Instagram is adding new resources for users affected by negative body image or eating disorders. Starting this Monday, if users search for eating disorder-related content on Instagram, the app will point them to helpful expert-backed resources. Instagram will also offer users contacts for local eating disorders hotlines in the US, Canada, Australia, and the UK.
Like most other social media platforms, Instagram also doesn't allow content that promotes or encourages self-harm and eating disorders. The Facebook-owned photo-sharing platform already tries to "blur potentially triggering images" in search results. It also directs users who search for such content to crisis support resources.
Now, following the newly introduced measures, users will see helpful resources specifically designed around eating disorders. Users can tap on the blue "Get Resources" button to get help from experts or a friend. Instagram also offers ways to support yourself. These are the suggestions that have helped other users in the past. The "See Results" button, meanwhile, will allow users to continue with their search.
These resources will also appear if someone tries to share such sensitive content on the platform. Moreover, "if a friend is concerned about something they see posted and wants to offer support," they can also direct the user to these resources.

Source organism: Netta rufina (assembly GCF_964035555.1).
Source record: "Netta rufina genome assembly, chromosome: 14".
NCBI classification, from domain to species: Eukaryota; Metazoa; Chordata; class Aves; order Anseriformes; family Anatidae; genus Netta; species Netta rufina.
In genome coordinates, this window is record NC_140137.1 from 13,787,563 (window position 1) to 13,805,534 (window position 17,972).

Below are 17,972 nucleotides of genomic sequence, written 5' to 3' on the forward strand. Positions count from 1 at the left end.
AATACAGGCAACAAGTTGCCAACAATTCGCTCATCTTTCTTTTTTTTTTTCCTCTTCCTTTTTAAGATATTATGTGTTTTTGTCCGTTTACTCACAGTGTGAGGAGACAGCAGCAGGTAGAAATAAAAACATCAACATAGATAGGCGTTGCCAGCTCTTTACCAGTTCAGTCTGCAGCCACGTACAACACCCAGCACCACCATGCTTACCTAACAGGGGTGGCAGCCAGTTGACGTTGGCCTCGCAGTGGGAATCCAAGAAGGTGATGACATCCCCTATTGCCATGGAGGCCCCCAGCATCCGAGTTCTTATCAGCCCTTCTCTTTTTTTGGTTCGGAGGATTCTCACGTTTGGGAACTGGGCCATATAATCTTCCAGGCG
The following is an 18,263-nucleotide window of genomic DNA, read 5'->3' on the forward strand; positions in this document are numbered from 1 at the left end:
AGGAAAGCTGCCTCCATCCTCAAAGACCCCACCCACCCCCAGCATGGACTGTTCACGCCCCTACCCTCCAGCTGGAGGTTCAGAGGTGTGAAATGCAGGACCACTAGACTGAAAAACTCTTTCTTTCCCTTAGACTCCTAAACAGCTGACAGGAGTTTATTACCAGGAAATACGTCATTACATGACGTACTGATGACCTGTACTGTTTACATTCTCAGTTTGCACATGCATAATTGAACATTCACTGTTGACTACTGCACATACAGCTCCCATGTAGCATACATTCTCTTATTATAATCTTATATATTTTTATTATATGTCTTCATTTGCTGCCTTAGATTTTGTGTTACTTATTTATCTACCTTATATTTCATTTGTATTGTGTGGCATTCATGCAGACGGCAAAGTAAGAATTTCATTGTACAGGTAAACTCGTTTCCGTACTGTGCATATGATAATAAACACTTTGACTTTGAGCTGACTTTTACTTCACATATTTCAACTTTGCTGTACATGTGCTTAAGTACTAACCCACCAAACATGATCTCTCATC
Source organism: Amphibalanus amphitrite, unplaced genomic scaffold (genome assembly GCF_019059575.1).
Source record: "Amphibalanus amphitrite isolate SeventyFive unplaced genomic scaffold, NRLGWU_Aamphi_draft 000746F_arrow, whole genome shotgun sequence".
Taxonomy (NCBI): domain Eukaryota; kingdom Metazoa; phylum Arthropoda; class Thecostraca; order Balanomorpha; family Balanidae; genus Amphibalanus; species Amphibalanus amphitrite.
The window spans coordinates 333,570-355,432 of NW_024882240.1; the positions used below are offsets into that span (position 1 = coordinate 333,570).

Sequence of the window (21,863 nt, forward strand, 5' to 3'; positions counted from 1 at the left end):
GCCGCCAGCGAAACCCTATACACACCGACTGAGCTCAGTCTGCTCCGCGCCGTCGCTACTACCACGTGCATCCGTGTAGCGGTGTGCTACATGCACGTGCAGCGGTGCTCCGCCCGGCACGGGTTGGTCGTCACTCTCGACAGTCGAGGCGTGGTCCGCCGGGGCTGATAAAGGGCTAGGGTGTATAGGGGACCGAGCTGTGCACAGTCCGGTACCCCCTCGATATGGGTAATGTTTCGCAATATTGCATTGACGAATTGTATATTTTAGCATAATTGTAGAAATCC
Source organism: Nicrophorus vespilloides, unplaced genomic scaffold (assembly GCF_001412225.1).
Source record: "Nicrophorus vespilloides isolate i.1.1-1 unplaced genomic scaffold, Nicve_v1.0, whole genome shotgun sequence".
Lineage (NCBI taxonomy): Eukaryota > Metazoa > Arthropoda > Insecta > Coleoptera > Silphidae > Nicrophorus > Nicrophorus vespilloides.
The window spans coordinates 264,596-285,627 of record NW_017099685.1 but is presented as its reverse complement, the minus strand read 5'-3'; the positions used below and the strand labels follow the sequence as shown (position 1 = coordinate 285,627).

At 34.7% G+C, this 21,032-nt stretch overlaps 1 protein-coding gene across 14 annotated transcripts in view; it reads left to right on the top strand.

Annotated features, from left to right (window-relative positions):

Facebook says it is working on making it easier to connect with friends over Instagram in such situations. It plans to add the ability to send a message to a friend directly from the resources. This feature will be available in the coming weeks.
Instagram introduces new ways to support users suffering from
Instagram is also expanding its work with experts to better inform the users of its policies, so they can offer support to users suffering from. It is also hosting feedback sessions with experts from all around the world to learn more about such issues. The company hopes to be able to introduce new approaches for offering support through these measures.
Additionally, Instagram is working with NEDA (National Eating Disorders Association) to share programming during National Eating Disorders Awareness Week in the US. It is collaborating with community leaders to help them create and share positive, inspiring body image content. Several community leaders will be sharing Reels to encourage positive body image, the company says.
Several other platforms like Pinterest, Tumblr, and TikTok also have similar measures in place to try and help people who make potentially triggering or dangerous searches on their platforms.